When a real test comes and someone else is relying on you - will you wish you had taken a little more care of your body, conditioned your mind to not quit so quickly. Let's be brutally honest - if your toddler gets a decent head start for the road can you get out of your chair and sprint 100m before she is front of a car? If you had to do CPR for ten minutes on your mate at work - could you? If your dog got a snake bite and you're 1 km from your car - can you carry him back fast enough? 

Whether you like it or not at some point your body and mind will be tested - probably not at a time and place of your choosing. And the consequences of your success or failure might be paid by someone else. Potentially paid in full.

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There is a flip side to all this. Sometimes these tests arrive in a pleasant form - hey a bunch of us are going camping and mountain bike riding for the weekend - want to come? Sure just give me a few weeks/months to get in shape...

Imagine if whatever came up, you could be confident to go, yep I reckon I can handle that  - and go out and live it! 

 

Back to the mountain. 

So what happened? Training for a specific event is fine but can lack two distinct facets. It may leave you unprepared for the unexpected and it may leave you unprepared for the long haul mentally. If you are well rounded in your fitness then whatever comes your way you should be relatively well equipped for. If you have conditioned your mind to do the work, whether you think you need to or want to, then when the wheels fall off or you hit an unexpected hurdle the mind will strive forward, not throw in the towel.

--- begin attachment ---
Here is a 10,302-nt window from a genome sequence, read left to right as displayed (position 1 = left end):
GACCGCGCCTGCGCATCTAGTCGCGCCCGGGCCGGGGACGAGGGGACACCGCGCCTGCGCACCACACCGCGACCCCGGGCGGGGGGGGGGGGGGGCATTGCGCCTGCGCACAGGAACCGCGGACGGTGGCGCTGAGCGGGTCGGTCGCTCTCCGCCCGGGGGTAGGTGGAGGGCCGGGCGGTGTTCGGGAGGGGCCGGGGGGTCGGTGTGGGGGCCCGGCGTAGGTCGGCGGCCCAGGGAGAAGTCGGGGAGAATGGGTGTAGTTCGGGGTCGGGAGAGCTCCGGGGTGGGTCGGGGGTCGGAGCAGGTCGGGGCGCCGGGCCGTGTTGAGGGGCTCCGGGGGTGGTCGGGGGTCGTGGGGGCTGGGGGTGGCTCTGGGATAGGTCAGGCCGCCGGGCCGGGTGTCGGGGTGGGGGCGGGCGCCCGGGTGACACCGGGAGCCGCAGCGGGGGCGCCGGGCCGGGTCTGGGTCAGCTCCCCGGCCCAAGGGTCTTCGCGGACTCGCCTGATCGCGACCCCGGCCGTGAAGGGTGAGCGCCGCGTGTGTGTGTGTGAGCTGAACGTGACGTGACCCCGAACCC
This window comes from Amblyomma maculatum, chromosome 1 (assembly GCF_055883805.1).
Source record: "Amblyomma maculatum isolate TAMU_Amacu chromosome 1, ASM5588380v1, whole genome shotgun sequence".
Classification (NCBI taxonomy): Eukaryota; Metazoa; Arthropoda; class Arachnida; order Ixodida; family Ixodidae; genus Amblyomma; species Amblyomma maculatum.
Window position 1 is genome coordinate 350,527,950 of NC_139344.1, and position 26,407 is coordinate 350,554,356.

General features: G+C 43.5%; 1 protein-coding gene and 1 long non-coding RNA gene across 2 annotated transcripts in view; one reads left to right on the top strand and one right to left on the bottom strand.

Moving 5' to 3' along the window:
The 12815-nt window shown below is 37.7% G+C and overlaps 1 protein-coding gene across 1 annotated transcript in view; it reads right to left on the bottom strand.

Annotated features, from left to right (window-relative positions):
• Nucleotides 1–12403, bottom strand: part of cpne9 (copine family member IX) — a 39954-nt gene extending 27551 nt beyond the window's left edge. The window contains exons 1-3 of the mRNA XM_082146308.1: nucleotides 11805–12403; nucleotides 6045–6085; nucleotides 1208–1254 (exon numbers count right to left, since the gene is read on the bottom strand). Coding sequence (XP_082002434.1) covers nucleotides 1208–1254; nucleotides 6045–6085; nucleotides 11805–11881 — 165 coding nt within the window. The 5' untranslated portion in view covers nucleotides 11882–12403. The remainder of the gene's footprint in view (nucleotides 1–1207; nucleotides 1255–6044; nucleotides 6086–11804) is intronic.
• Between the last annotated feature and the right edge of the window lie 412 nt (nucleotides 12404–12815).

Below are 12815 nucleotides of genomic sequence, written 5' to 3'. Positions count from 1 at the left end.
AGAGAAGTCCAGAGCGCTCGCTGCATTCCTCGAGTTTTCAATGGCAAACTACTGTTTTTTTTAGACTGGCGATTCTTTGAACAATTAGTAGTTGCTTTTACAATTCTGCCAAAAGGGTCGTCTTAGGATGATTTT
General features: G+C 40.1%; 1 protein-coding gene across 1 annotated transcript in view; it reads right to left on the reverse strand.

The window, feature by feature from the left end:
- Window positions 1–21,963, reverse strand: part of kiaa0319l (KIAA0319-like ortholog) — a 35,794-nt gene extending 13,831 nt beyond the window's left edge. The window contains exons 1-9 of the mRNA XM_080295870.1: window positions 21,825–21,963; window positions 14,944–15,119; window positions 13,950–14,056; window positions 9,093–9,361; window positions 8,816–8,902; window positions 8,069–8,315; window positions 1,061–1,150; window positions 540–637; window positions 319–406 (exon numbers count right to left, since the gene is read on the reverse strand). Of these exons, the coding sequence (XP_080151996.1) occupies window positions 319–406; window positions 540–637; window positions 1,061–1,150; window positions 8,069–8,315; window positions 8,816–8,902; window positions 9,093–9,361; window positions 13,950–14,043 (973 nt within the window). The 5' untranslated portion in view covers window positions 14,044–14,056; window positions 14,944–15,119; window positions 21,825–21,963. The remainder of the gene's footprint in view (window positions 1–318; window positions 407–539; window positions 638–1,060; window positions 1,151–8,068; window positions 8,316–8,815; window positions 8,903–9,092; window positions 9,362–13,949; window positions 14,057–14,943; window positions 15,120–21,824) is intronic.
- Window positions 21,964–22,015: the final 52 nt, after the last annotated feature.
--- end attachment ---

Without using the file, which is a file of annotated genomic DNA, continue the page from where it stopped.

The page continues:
I was well prepared for what I expected, but not what I encountered. I had plenty of climbing experience under my belt but when I hit some unexpected snags - boot problems, some gear malfunctions and what I later learnt was a chest infection - my mind folded, closely followed by my body. 

I descended, unsuccessful, went home and immediately set the wheels in motion for the following year, same dates, same lead guide. And I trained - but differently. I trained for everything and anything. Whether I thought it was entirely relevant to the climb or not. I simply trained to be fit across the whole spectrum. When I went back things were different - I still struck gear problems, the climbing conditions were worse and the mountain seemed keen to take it's toll on everyone - 36 evacs and 7 fatalities that season. But I was different, my mind was relaxed, I wasn't worried about what was coming because I felt prepared - for anything. And after 19 days of hard slog we spent a whole 2 minutes on the summit and then spent two and half days getting down. (21 hours a day of sunlight, a downhill run and the promise of a shower and a burger from a place featured on Man Vs Food can help you move pretty quickly).

I haven't climbed for a few years now as life moves me in different directions, but I still train as if a climb is just around the corner, or an adventure race, or a disaster, or weekend hiking, or....

Remember if you stay ready, you never have to get ready.

'..If you can fill the unforgiving minute
  With sixty seconds’ worth of distance run,
Yours is the Earth and everything that’s in it,
  And—which is more—you’ll be a Man, my son!..'

                                                        - R. Kipling

 

Now go have some fun!